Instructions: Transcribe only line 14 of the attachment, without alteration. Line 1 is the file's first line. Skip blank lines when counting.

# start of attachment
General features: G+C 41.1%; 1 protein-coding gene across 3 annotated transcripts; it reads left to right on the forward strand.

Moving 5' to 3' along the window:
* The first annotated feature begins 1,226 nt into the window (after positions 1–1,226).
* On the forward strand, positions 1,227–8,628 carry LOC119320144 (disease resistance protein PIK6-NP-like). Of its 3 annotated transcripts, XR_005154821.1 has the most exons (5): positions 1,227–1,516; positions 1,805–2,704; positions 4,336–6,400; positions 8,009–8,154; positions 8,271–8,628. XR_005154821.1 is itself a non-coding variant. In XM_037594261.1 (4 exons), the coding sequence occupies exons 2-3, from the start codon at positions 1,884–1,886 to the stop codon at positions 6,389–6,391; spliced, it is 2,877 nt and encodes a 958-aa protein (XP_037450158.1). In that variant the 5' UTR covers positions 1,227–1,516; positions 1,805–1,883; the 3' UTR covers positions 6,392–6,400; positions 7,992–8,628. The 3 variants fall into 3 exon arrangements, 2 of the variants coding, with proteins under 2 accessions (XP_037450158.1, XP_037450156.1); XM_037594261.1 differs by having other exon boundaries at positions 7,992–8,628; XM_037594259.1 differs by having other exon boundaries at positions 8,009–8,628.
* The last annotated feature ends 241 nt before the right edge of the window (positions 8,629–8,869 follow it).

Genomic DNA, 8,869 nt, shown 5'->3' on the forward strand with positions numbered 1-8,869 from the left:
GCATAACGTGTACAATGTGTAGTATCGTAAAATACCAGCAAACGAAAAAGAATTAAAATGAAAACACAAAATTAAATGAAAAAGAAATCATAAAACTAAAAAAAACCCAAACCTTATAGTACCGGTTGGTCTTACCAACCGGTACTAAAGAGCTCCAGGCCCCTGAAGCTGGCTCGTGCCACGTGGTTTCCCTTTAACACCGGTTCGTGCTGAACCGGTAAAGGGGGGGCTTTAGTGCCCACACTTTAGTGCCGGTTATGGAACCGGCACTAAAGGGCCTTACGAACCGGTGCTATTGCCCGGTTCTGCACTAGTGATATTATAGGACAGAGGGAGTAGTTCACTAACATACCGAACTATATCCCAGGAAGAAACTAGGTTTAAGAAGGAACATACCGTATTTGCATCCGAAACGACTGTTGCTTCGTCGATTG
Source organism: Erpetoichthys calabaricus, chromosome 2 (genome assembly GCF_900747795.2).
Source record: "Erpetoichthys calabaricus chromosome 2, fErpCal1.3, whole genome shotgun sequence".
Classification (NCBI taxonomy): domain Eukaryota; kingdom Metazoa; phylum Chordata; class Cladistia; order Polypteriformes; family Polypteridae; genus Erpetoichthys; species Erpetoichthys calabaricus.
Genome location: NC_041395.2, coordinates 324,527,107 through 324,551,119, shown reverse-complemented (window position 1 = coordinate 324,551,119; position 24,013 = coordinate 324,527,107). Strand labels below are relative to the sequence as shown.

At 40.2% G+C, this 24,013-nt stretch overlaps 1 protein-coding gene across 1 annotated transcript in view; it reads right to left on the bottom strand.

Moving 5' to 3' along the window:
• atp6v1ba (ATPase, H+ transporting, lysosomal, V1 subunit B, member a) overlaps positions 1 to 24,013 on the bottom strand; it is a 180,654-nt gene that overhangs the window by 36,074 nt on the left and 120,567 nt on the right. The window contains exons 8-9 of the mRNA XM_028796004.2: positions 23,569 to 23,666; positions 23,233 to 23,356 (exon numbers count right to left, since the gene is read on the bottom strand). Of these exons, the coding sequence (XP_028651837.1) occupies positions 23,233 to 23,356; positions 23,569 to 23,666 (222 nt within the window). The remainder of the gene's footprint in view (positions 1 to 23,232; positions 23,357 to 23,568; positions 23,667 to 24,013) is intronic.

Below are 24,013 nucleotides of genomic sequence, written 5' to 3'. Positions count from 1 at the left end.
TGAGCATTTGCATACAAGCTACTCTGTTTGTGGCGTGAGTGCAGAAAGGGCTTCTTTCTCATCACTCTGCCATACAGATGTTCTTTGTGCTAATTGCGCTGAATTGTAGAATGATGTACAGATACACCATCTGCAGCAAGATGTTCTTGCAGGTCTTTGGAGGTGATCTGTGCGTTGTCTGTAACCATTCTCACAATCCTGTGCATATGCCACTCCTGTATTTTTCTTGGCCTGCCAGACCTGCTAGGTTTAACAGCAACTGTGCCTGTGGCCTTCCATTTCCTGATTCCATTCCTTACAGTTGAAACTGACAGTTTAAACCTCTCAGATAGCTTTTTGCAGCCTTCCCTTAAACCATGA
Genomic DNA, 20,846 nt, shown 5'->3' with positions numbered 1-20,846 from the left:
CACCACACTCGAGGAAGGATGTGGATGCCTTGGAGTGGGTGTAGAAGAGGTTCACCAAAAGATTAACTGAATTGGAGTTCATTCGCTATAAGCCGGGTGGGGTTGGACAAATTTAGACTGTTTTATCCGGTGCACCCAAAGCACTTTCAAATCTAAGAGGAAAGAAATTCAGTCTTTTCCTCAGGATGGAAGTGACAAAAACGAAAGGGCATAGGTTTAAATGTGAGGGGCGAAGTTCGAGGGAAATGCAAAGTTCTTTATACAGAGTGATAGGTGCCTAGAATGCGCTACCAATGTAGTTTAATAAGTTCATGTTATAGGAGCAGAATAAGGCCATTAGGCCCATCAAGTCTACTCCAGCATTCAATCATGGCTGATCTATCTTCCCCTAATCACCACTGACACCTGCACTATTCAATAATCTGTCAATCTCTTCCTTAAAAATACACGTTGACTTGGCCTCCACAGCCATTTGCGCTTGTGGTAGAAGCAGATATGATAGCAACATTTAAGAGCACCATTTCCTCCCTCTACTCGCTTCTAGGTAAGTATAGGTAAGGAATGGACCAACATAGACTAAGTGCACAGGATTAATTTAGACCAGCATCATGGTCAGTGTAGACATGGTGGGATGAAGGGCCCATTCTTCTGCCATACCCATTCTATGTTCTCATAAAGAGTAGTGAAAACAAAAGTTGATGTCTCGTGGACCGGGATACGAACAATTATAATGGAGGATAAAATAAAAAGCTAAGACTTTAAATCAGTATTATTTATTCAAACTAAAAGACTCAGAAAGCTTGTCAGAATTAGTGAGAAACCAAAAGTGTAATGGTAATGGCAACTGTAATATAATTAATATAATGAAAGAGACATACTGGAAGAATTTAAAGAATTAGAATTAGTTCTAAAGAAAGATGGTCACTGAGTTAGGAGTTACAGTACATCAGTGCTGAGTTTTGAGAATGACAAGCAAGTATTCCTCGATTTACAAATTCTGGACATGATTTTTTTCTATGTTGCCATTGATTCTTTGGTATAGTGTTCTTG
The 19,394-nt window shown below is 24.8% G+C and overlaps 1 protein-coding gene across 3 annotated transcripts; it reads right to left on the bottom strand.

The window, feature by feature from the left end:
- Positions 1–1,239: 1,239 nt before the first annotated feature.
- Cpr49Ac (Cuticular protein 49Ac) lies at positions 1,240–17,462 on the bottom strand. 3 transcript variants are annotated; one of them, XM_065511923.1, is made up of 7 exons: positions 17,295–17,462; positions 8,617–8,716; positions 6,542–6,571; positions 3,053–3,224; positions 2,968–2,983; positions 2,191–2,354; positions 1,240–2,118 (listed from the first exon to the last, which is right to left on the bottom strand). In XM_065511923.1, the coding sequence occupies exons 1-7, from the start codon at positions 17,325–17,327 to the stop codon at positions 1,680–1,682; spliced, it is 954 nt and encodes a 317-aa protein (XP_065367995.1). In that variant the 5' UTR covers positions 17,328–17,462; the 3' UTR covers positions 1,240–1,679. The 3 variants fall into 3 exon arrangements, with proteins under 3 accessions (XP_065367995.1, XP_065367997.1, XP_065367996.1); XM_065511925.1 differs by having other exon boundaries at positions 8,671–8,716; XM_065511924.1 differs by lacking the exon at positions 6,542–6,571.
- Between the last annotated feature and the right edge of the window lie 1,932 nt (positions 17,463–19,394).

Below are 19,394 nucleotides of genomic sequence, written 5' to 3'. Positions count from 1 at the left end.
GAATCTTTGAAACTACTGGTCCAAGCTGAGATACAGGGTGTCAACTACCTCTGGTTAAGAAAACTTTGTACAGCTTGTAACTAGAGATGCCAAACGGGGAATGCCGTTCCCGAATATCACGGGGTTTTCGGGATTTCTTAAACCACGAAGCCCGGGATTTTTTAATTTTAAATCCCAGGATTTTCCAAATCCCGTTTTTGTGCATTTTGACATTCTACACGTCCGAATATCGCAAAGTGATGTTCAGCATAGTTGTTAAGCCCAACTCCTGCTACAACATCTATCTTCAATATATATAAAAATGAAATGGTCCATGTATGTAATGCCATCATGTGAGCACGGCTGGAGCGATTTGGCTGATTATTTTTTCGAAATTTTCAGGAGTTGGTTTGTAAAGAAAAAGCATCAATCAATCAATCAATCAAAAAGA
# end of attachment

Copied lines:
• atp6v1ba (ATPase, H+ transporting, lysosomal, V1 subunit B, member a) overlaps positions 1 to 24,013 on the bottom strand; it is a 180,654-nt gene that overhangs the window by 36,074 nt on the left and 120,567 nt on the right. The window contains exons 8-9 of the mRNA XM_028796004.2: positions 23,569 to 23,666; positions 23,233 to 23,356 (exon numbers count right to left, since the gene is read on the bottom strand). Of these exons, the coding sequence (XP_028651837.1) occupies positions 23,233 to 23,356; positions 23,569 to 23,666 (222 nt within the window). The remainder of the gene's footprint in view (positions 1 to 23,232; positions 23,357 to 23,568; positions 23,667 to 24,013) is intronic.